A green-fingered Londoner was left red-faced with rage when her community garden was torn up by the council – because she lives on the wrong street.
Lou Downe spent more than a year tending to the vegetables, flowers and herbs which grew around the corner from her home before they were dug up by council contractors – because they say she was trespassing.
But she woke up yesterday (Thurs) to find council workers uprooting the plants which was a welcomed burst of colour to her neighbouring estate, in Shoreditch, east London.
She said: “I live in a tiny one bedroom flat. It has no outdoor space which is not unusual in London where less than 50 per cent of homes in have a garden.
“I’m not complaining. I chose to live in Hackney because I love the area but last year, like with most people, our rent went up. As did the price of food, and pretty much everything else.
“A combination of these factors and a hope that I could alleviate some of this problem not just for myself but the local community lead me to think about starting a community garden.
“It was a 4 x 3 metre area between some dead rose bushes.
“There was no clear ownership so I set about improving the soil and planting vegetables.
“Nothing I was doing was permanent and would only have improved the site for whoever owned it.
“The garden literally blossomed and by summer was producing enough vegetables to keep us and our neighbours fed.”
Lou and her neighbours planned to expand the vegetable patch into an official community garden last year, until someone complained on ‘Health and Safety’ grounds.
Lou, who works as a design and service standards director said: “I received an email from our estate agent with a snippet of text they had received from the holding company of our building.
“It said the plants I’d grown there constituted to trespassing and that would be prosecuted in ten days unless I removed them.”
The vigilant gardener said she tried to contact several councillors and finally managed to halt the process – on the condition she collected enough signatures to make the patch of land an official community garden.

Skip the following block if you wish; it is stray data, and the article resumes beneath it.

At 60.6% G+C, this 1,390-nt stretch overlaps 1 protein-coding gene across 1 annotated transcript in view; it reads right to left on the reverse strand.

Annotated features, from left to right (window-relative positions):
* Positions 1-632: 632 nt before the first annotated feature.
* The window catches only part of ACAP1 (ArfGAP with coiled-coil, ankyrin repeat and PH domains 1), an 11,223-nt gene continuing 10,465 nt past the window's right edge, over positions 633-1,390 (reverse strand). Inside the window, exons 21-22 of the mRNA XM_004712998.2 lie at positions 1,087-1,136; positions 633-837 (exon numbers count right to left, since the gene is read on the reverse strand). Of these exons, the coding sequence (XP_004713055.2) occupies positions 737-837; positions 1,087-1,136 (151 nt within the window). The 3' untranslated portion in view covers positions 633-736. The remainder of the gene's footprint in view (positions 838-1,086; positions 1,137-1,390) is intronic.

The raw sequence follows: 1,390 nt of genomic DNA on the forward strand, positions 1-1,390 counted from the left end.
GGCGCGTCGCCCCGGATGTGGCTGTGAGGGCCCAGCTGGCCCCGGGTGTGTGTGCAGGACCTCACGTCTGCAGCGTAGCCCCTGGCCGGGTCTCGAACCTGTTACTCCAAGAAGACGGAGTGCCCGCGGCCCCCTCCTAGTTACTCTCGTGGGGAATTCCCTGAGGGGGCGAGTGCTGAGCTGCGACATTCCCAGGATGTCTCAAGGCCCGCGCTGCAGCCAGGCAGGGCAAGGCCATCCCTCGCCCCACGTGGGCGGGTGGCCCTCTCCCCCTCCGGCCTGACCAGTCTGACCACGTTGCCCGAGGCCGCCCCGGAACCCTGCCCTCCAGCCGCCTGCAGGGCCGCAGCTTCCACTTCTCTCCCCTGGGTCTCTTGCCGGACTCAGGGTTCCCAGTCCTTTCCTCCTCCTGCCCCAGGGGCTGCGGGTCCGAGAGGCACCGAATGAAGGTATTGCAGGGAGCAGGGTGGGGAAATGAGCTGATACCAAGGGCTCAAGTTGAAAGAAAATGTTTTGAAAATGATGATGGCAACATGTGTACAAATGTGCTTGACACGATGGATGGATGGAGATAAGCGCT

She said: “But after a long winter when only the most intrepid gardeners are thinking about gardening, I was struggling to find anyone in the estate to put their name to the project.
“Many were keen to be involved but it’s one thing to be involved in a community garden and another to run one.”
An optimistic Lou thought she could have another go in spring but came to the devastating realisation that this was not possible – when she woke up to find council workers uprooting the garden.
She said: “I looked out of my window to see the garden being destroyed.
“A notice had apparently been posted in plain view asking me to stop my ‘unauthorised gardening’.
“In fact, the notice was obscured by rose bushes, was a long way from the garden and had been posted just four days earlier.”
Mayor of Hackney, Phillip Glanville responded to Lou’s raging Tweets which she directed at the mayor and Hackney Council.
He posted: “That’s awful, I don’t make individual decisions like this and have backed estate community gardens from the start.
“I am so sorry this has happened and will investigate what has gone wrong.
“I thought I’d been involved before in trying to preserve this.”
Other users showed support for the disappointed gardener.
Kirsty Kenney posted: “Awful response to amazing community led work.”
Kate Ivey-Williams commented: “I’m so sorry that’s awful, all your hard work! So heartbreaking. So pointless.”
Hackney Council said it has apologised to the keen gardener but was forced to take action following several complaints about the vegetable patch.
Ajman Ali, director of housing services said: “We are extremely sorry that we cleared land on Whiston Road Estate that Ms Downe had been cultivating without contacting her directly.
“We have been in touch with her to apologise and explain why we did this.
“Green projects are high in our list of priorities and we will always support growing initiatives where and how we can.
“In the past few years, we have helped social tenants and leaseholders set up more than 60 community gardens and plots in estates, under the Grow Your Own scheme.
“However we have to balance the competing needs and wishes of all our residents.
“Ms Downe is not a resident of Whiston Estate yet was using land on it, so we asked her to seek support from tenants and leaseholders who do live there to collaborate on a Grow Your Own project.
“Any Grow Your Own project needs the backing of at least five residents but we were not contacted by any Whiston Road Estate resident in support this scheme and as a result we did not feel we could give her permission to use the land.
“In addition, land needs to be deemed suitable for growing food. This check did not take place.
“Unfortunately, we received a series of complaints from those who live on the estate about the vegetable patch she had cultivated on housing communal land, requesting that we remove it.
“We had been in contact with Ms Downe on a number of occasions last summer and made it very clear to her what the process was for setting up a community garden, particularly around gaining support of the estate community.
“We also tried to set up a meeting at the site but she was unable to attend, we then wrote to Ms Downe asking her to stop, which she didn’t.
“More recently we received a health and safety complaint and as a result of that, we decided to take action.”
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